Anything resembling a roach was not going in my mouth.
On Monday we were touring the famous Toul Sleng
Prison, code name "S-21" and Choeung Ek, more known as the Killing Fields.
Cambodia's history is full of sadness and the atrocities that occurred
during Pol Pots rein in
the 1970's has been well documented in both these locations. I won't
write up the details here but encourage everyone to read up on the Khmer
Rouge's reign of terror when over 20 percent of the entire population of
this country was brutalized, tortured, starved and worked to death.
And it happened just 35 years ago.
It was a moving experience to visit these
places and see photos at
Sleng of so many that were killed. Men, Women and children.
At the prison each person brought in was photographed and forced to sign
confessions. All these documents were kept on file in the prison and
when the Khmer Rouge were driven out in 1979 the documents were discovered
and are now on display. One of the only seven known survivors of the
prison, Mr. Chum Mey, was there on the
day we visited and were able to listen to him recount the life in the
prison we toured Choeung Ek, the site of the killing fields where many of
those from Tuol Sleng are among the almost 9000 bodies that have been
discovered. Mass graves are found all through the area, some with
only headless bodies. As time goes on bits of bone, teeth and
clothing have worked their way to the top of the dirt and are scattered in
pathways. The Cambodians have stopped excavating the area as part of
an agreement with a company that will be managing the memorial over the
next 30 years. It is suspected that there are many more graves that
have not been uncovered. There is a museum there and a Buddhist
Stupa filled with thousands of skulls sits in the center.
Back in town after
lunch Kate joined Bill and I
for a visit to the
Royal Palace and the National Museum.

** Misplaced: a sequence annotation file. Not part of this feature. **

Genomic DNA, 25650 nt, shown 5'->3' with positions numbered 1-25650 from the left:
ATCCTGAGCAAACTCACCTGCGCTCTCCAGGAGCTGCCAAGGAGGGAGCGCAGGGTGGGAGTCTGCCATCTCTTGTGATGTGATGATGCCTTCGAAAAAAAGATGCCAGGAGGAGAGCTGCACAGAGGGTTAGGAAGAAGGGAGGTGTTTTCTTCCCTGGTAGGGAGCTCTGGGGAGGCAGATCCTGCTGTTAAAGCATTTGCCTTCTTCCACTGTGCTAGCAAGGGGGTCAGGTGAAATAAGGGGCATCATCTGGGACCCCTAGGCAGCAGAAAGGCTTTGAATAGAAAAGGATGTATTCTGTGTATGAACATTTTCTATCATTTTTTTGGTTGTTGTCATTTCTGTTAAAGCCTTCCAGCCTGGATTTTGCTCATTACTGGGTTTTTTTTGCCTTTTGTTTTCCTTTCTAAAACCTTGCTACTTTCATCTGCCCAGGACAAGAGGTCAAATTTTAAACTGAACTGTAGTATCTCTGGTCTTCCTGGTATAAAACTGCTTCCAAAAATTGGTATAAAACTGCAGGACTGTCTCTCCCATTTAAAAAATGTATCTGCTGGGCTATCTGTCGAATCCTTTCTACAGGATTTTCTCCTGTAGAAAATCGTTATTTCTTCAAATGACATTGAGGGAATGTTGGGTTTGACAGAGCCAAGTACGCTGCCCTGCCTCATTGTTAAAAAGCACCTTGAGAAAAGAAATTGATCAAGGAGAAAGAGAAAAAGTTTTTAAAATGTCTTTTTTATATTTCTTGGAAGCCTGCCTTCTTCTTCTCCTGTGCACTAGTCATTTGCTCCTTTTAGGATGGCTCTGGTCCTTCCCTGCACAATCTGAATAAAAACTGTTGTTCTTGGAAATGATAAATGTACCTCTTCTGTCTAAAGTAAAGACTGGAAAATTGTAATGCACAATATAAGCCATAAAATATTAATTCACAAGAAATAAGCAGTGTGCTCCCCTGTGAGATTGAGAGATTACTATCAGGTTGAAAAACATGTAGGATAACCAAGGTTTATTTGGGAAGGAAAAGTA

We then met
up with the group for a visit to the school at the Tek Thla Commune and
dinner with a local family. The make shift school is actually under
a house which is built on stilts. There are tables and chairs and
children are taught English a necessary skill to find employment in the
hotel or tourist trade. It is run entirely on donations and has been
able to employ one teacher. Prior to dinner we spent a little time
talking with the children in the school so they could practice their
English. The two little boys Bill and I talked with had some what of
a limited vocabulary but knew every Lady Gaga and Katy Perry song that I
had on my phone. Gotta love technology.
One of the ways they raise money is to
entertain tourists with a dinner. We paid a very nominal fee (for
us) and they prepared an elaborate dinner and we all ate together family
style and discussed Cambodia's past and future. Followed by sharing
some tarantula wine. Strong stuff in a jar chock full of dead
tarantulas, yum! Supposedly its good for your lungs.
The next day we headed out to Siem Reap where
would spend two days and visit the temples of
Angkor Wat. A long
drive in a private van took us through the countryside where we made a
stop at a local mountain market that left a definite impression with the
group. Here many bowls heaped with thousands of fried tarantulas,
fried bananas, small birds, numerous other insects and fruits were offered